Energy: tapping a long-neglected source
25 February 2011
Mention geothermal energy production, and most of us would have little hesitation in naming Iceland’s geothermal heating infrastructure as a benchmark for the exploitation of an abundant freely available source of hot water. Given this successful model - which has been providing the sparse population of that northerly island state access to very low-cost energy since the early 1950s, and which by 2008 accounted for 62% of its total primary energy consumption - it is surprising that geothermal energy has not been higher up the priority lists of government energy departments around the world.
Of course, Iceland has the geological advantage in that it is volcanically active and the sources of usable heat are very close to the surface. In other parts of the world, where geothermal exploitation is considered viable, companies have had to develop technologies to drill and then artificially propagate fractures in hot rocks at depths of 4 to 5km before they can expect to recover heat economically from such structures.
Nonetheless, there are promising examples outside of Iceland, not least being the Cooper Basin project in Australia where Geodynamics demonstrated proof of concept back in 2009. The central part of the Cooper Basin is underlain by granite at a temperature of 250 Celsius at its top, at depths of less than 4km. These are extremely high temperatures for this depth, and the region is regarded as the hottest known spot on Earth, excluding centres of volcanic activity. This region of South Australia contains a huge source of geothermal energy and Geodynamics believes there is potential to generate thousands of megawatts of electricity.
Meanwhile, here in the UK, Geothermal Engineering was granted planning permission back in August of last year to develop the UK’s first commercial geothermal power plant at a site in Redruth, Cornwall. The project involves drilling to a depth of 4.5km to access granite at a temperature of 200 Celsius; when completed, it will be the deepest on-shore well in the UK. The plant will provide up to 55MW of usable heat for the local community, and 10MW of electricity.
And only last week a team from Newcastle University began drilling a 2km borehole at the site of the planned 24-acre Science Central, on land formerly occupied by Scottish and Newcastle Breweries. This project follows the geothermal energy related research of Newcastle University’s Professor Paul Younger, which revealed the highest permeability ever recorded for a granite anywhere in the world, in the centre of Weardale, County Durham.
Granite is a useful source of geothermal energy as it is often rich in radioactive elements that generate heat as they decay; however, the permeability of a geothermal source is also important and, until recently, granite was believed to be one of the most impermeable of all geological formations. Professor Younger says this discovery, while welcomed by the geothermal community, does have implications for researchers investigating possible sites for nuclear waste storage.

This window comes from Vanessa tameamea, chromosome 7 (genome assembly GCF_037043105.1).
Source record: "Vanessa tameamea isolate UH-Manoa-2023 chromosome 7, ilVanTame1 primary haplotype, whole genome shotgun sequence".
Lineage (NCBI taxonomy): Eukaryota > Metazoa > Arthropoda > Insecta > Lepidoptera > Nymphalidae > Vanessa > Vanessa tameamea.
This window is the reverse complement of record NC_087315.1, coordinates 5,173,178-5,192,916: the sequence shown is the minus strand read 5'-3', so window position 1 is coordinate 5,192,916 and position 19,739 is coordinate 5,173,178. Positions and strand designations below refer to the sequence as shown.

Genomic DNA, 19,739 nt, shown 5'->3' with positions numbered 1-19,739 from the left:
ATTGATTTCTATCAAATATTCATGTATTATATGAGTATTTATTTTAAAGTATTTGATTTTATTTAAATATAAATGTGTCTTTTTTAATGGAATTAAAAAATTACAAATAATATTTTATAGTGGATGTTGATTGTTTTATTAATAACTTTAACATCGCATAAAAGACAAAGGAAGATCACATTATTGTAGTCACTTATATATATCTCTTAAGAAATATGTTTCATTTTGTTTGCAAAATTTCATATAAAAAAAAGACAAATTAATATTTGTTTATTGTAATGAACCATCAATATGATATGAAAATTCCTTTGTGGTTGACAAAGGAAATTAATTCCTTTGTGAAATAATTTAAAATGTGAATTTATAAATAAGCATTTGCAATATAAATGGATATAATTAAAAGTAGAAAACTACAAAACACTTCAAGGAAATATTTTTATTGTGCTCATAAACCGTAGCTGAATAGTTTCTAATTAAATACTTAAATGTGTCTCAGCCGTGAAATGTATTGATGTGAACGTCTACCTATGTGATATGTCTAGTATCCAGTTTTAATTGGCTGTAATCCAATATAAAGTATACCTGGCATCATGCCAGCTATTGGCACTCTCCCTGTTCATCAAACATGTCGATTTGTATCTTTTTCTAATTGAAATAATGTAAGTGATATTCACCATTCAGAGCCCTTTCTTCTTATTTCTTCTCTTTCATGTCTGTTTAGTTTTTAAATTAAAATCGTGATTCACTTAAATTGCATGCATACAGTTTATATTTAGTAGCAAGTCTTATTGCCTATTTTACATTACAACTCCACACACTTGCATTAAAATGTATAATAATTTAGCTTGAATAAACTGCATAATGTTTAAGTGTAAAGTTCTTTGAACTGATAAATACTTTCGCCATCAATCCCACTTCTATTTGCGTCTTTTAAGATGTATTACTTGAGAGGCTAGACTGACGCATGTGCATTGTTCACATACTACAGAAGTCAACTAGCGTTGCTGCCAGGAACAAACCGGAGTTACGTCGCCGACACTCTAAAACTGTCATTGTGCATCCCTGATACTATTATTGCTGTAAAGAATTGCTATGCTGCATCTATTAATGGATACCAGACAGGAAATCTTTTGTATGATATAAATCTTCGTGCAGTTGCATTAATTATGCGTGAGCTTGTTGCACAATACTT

The Newcastle project is expected to last six months and the team hopes to be able to pump out the first hot (80 Celsius) water in early June. Following additional necessary engineering work, this water could eventually be used to heat not only the Science Central site but also part of the city centre, including the Eldon Square Shopping Centre, which houses over 140 retail outlets.
Eldon Square’s general manager, Phil Steele, says his centre spends around £1.7m per annum on energy from fossil-fuel sources. “We can now look forward optimistically to using deep geothermal energy to supply part or all of our future energy needs and we look forward to working with Newcastle University to develop this major scientific enterprise for the city,” he says.
Professor Younger says the aim of his project is to rise to the challenge of putting a novel form of deep geothermal energy at the very heart of city centre regeneration. “If we’re right and we pump up water at such elevated temperatures, it would mean a fully renewable energy supply for a large part of the city centre, massively reducing our reliance on fossil fuels and reinforcing Newcastle’s position as the UK’s most sustainable city. And unlike other renewables, such as wind and solar, geothermal energy is available at all times, independent of the weather.”
Newsletter reader Alan Metcalfe questions Professor Younger's assertion that "...unlike other renewables, such as wind and solar, geothermal energy is available at all times, independent of the weather..." During a visit to New Zealand three years ago, Mr Metcalfe visited the town of Rotorura, renowned for its geothermal attractions. The locals, quite naturally, made use of the abundance of the energy in the ground by sinking heat pumps, but in such numbers that they compromised the amount of heat available, which started to affect the very attractions and hence the tourist industry that the local economy depended on. Inevitably they had to ban installing domestic heat pumps. He likens it to the uncontrolled use of pumps to extract water from artesian sources and the adverse effect this can have on water table levels.
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